With my second book, my main publisher in England sent the manuscript to my American publisher before the final editing or copy editing had been done. The American publisher immediately made an ARC out of it. Remember, editing can include entirely changed scenes, changed motivations or anything. I never opened that ARC. Luckily I have worked as a copy editor myself, and my prose is pretty clean, though like anyone I make mistakes.

    My personal opinion is that if the ARC doesn’t represent the author well, particularly a debut author, it can be damaging. Of course “how damaging” is impossible to measure. More people read the finished product than the ARC.

  2. Hi Ria,

    I recognize when I am reading an ARC, I am reading a work in progress. I tend to not focus on line editing issue problems in an ARC, but I definitely do it for finished or final books. I generally don’t mention the line editing at all for an ARC, but more larger structural concerns? Yes, yes I do.

    The ARC versus final draft is coming home to me for Kameron Hurley’s Mirror Empire. The ARC is, from reports, significantly different than the final product. My review is already out of date, in respects.

    • Oo, that’s concerning regarding The Mirror Empire since I’m about to start that ARC… Ugh. I find it rather aggravating when major changes are made between ARC and final print because it puts reviewers in such a difficult position and basically wastes everyone’s time for exactly what you say: our reviews are no longer relevant because we couldn’t review the final story. Now I’m not sure whether I should try reviewing the ARC of Mirror Empire or just wait for it to be published… curses.

      • I’m a bit worried in that regard myself. I planned to review The Mirror Empire early next week, but hearing that there are so many differences… I want to know what all the differences are, for one thing!

  3. I agree with a bit of what all three of you have said, I think – I don’t expect flawless editing from an ARC, and I’ve seen varying degrees of ‘readable’ with them. Minor errors don’t bother me, but there was one case where I actually had to put down an ARC of a book I really wanted to read (I later bought the published version and read that instead) because, if I recall correctly, it lacked a lot of chapter markers…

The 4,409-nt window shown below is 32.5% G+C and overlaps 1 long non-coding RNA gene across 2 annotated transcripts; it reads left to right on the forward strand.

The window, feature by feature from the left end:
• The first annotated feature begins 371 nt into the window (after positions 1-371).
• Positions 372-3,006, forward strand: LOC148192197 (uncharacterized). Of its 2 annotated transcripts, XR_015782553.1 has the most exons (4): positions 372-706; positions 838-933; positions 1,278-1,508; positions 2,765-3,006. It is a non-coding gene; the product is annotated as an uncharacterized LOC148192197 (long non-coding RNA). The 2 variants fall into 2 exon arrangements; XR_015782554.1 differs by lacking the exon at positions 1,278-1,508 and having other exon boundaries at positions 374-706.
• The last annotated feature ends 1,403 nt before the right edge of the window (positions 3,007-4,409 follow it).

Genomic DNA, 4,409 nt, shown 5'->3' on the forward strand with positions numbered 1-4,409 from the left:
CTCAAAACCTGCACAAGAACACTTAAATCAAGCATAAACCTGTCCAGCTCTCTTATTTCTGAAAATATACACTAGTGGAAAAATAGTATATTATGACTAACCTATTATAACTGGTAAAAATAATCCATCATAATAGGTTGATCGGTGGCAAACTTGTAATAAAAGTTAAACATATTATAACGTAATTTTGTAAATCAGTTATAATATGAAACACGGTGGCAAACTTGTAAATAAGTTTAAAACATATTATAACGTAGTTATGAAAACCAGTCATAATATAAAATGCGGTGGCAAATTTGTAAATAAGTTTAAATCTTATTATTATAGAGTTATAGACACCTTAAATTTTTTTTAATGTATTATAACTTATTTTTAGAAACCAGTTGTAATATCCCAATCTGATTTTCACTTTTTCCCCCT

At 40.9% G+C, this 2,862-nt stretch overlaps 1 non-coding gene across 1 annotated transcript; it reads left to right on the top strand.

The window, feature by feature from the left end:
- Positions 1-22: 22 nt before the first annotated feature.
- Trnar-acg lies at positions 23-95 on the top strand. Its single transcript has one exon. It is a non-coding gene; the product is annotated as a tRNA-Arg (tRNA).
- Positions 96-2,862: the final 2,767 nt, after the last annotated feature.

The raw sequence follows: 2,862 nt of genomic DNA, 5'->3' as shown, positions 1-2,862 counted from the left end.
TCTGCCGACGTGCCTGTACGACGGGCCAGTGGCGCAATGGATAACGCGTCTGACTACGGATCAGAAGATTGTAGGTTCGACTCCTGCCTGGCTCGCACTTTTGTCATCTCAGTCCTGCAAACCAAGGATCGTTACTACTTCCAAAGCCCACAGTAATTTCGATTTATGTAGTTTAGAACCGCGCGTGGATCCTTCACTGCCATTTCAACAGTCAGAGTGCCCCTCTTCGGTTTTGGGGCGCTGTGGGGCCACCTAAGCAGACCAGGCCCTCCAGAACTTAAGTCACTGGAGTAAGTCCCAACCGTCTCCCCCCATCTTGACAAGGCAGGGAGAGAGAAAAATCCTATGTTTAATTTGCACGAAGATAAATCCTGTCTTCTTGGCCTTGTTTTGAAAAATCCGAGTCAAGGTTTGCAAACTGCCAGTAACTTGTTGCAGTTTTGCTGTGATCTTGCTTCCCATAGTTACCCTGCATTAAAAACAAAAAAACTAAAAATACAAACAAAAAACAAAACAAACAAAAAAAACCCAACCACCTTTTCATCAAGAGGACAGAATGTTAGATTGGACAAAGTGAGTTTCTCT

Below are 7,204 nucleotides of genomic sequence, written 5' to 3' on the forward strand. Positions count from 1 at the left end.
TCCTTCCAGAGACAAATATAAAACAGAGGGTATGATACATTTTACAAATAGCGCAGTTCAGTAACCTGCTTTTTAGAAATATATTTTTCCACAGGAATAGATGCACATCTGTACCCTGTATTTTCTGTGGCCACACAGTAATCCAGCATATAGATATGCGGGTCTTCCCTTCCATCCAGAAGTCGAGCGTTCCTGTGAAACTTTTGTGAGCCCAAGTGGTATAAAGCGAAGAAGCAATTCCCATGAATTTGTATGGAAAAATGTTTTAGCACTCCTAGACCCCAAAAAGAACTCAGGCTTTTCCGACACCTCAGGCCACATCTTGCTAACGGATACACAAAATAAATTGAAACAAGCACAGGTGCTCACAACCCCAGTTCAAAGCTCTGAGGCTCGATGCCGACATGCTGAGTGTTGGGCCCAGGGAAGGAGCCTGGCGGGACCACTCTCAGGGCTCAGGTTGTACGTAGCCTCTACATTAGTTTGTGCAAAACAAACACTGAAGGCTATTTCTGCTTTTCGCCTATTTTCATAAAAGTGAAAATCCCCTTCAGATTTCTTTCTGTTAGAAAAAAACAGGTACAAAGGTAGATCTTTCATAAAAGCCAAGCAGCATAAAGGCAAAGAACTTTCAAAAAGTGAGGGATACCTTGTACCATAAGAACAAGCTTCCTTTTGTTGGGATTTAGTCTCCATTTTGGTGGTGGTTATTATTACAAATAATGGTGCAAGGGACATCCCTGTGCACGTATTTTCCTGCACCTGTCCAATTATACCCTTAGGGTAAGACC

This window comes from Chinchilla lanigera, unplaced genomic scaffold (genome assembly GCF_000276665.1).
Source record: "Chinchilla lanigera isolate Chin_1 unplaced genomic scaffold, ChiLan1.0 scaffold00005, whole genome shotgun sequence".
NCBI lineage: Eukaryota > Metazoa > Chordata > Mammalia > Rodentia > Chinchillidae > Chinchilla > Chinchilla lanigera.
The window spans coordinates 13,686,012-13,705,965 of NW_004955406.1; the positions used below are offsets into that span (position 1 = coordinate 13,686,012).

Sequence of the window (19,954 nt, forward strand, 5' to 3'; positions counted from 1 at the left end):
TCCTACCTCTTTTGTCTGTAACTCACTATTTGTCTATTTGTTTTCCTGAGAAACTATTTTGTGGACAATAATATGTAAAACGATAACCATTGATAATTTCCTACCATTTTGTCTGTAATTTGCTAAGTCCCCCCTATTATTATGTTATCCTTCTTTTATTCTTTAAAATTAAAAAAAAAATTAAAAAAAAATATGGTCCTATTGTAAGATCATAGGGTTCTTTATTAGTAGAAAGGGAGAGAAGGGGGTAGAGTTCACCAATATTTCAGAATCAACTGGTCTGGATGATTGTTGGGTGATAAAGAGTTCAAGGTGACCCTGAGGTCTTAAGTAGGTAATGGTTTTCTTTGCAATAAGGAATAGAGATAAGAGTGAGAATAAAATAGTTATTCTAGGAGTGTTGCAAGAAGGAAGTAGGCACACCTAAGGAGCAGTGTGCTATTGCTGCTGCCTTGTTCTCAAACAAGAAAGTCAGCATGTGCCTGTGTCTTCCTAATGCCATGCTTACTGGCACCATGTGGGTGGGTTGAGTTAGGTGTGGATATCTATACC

I’ve never considered asking a publisher for a finished copy the way I would ask for an ARC – if I’m that inclined to read the finished book I’d simply buy it, but it’s a good question to ask. I do think that there should be a certain level of ‘ready’ at which it’s a good idea to let reviewers read ARCs…

    (Apologies if this rambles on, it’s nearly midnight and my day, ’twas long!)

  4. I do overlook issues like a great number of typos or formatting problems when reading ARCs and assume those will be taken care of before the final version. If a lot of the book seems poorly written in general, though, the ARC is all I have to go by and I tend to assume that large portions of the book will not be rewritten before publication. I think most major problems should be resolved before a book is considered ready to be read and analyzed by others because I doubt most people are going to read the entire finished copy later to compare the two before reviewing (might as well just wait and read the final version rather than read the same book twice!). That may not actually be the case, but if I read an ARC and think it’s terribly written with clunky prose, I can’t ignore that in hopes that it will be fixed later. I can’t review the work based on things that may or may not be fixed later–I have to review what I read.